SING Mastering Atlanta

Once thought of as a Rock and Roll Mecca, Atlanta is now a burgeoning Urban and Film market. SING Mastering is uniquely positioned, providing an excellent service to the region as well as to national and international clients. Colin Leonard was kind enough to take us through the facility and let us hear some incredibly diverse mixes from Jay Z, Phil Tan, Fabian Marasciullo, Al Dimeola, and Alessia Cara through his custom Muth Console and Duntech towers. In addition to being an incredibly talented mastering engineer, Colin has also developed and patented an automated analog mastering process and service called Aria Mastering. We caught up with Colin to clear the light for us on the often misunderstood topic of professional mastering.

Colin Leonard from SING Mastering

Sonic Circus: I noticed you are using Prism Dream ADA8’s in all of your set ups here. What is it that you prefer about Prisms.

Colin: I like the transparent nature of the Prism converters. I personally don’t want much color in DA-AD conversion, I will use different analog pieces if I require color. They are also very reliable and I believe Prism will always service them to new condition for a small fee. I can’t say enough good things about the company. Every time I have dealt with them they have been an amazing company to deal with.

SC: Can you explain some of the problems you encounter when people deliver mixes for you to master. Do you have some practical advice for everyone that can make your job easier, and improve their end result?

Colin: I don’t think there’s really a most common problem. Usually most of the mixes I get are very good. The best advice I can give is to go with what you feel as far as vibe and be creative.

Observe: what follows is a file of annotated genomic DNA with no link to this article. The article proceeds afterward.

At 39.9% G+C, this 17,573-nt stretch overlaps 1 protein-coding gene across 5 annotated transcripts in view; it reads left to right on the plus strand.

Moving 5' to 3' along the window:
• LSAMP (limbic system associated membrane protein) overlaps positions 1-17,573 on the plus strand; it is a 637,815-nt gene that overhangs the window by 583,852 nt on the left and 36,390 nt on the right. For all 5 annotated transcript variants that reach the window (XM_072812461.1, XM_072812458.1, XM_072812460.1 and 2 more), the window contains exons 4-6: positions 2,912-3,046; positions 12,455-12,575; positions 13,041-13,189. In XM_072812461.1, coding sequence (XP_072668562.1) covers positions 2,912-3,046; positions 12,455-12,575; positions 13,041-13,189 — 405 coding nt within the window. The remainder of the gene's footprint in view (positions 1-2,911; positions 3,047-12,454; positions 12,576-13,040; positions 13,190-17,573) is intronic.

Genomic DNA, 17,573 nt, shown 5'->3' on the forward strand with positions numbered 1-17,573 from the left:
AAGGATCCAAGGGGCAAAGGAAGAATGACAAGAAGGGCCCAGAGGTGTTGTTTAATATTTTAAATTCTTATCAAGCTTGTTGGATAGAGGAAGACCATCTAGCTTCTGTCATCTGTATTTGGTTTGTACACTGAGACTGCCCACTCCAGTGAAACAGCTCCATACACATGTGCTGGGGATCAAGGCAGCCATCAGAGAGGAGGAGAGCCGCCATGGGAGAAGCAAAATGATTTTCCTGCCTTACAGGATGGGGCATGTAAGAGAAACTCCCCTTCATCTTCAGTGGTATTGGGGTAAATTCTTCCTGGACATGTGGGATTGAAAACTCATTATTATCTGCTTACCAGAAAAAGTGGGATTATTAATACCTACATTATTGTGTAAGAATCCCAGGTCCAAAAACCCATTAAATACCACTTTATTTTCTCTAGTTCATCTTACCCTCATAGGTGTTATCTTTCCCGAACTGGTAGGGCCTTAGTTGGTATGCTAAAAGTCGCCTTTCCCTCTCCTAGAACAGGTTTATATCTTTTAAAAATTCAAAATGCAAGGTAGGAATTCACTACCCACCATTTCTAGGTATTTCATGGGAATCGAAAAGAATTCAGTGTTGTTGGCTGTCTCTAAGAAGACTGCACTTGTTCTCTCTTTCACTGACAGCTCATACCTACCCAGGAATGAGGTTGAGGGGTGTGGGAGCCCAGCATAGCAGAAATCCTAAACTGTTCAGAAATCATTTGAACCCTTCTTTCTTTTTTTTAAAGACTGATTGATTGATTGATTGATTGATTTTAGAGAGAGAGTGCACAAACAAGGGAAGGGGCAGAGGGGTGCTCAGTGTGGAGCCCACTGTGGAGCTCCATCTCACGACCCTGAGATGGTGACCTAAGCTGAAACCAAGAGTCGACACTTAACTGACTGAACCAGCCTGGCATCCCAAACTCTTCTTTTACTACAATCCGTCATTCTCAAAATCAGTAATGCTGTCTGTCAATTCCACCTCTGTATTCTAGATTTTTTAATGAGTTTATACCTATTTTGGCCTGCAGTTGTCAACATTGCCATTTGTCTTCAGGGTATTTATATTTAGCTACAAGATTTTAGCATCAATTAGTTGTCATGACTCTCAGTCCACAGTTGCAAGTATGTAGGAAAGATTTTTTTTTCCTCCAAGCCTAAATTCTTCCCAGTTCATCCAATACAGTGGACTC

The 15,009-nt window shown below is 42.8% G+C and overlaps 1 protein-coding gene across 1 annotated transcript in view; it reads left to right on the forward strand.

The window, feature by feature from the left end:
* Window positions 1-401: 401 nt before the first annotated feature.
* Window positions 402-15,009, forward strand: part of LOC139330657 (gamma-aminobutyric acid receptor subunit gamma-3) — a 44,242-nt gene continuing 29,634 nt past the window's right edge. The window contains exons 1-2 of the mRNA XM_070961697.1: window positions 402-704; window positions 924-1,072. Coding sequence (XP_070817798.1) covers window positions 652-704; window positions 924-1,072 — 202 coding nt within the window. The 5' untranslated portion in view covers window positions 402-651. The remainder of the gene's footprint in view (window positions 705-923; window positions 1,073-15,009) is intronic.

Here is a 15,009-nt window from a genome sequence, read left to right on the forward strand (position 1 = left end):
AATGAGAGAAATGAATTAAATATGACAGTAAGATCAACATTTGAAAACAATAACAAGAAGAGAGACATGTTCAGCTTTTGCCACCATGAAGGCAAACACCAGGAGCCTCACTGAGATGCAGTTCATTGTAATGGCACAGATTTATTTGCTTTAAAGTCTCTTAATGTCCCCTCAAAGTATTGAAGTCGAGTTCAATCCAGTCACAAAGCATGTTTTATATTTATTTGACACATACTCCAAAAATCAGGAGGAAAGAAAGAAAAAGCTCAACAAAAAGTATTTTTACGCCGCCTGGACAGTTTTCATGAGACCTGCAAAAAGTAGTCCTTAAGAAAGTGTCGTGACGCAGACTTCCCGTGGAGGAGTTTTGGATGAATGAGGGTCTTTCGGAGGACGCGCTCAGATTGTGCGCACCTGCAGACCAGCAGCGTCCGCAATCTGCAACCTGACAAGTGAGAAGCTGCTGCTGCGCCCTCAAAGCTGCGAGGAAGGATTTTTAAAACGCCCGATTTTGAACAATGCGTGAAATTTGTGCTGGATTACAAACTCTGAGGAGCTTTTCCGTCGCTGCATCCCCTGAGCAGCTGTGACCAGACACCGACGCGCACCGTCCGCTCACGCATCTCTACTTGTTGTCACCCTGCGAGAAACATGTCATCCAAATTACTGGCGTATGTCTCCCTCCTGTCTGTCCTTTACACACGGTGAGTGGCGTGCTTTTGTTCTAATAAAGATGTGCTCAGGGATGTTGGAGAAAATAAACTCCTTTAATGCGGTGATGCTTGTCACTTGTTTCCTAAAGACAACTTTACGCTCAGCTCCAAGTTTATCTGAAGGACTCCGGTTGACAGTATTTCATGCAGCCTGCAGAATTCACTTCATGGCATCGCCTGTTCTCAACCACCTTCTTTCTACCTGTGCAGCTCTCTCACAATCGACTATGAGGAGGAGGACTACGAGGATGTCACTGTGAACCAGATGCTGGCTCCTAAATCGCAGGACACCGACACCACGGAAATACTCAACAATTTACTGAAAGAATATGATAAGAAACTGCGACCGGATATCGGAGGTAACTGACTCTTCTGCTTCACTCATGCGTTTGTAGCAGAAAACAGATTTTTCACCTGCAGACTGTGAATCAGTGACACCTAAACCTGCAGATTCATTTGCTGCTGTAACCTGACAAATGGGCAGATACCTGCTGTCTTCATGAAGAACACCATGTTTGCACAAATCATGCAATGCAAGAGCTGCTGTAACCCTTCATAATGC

SC: How can I best prepare my mix files for mastering and how do you prefer I deliver them?

Colin: If you have a final limiter you are using just for volume you’ll want to bypass that and send us 24 or 32bit WAV files of your final stereo mixes in the same sample rate the song was mixed at.

SC: What is your thought process when you here a mix. What are you listening for?

Colin: When I first listen I focus on what I envision in my head as far as where I think the feel and vibe could go, where I think I can take it and this comes almost immediately when first listening. Obviously if there are any problems I will listen for that as well but mostly I approach it from a creative angle. If the mix is very good sometimes I do very little.

SC: It seems like you generally prefer analog gear, Muth, Manley, Pendulum, SPL. Why?

Colin: I really like to use analog tools. I think they can bring a bit more creativity to a project and sometimes sound slightly less immediate than digital tools and can bring a little more of a ‘real’ vibe to a project.

SC: Is experience important in mastering?

Colin: Oh, definitely. I think there are a lot of aspects of mastering that are not intuitive and you have to learn these as you go. It is also important to be a student of music and study the fashion trends of what is happening. Mastering is very similar to being a professional musician to me and the more you play, the better you get.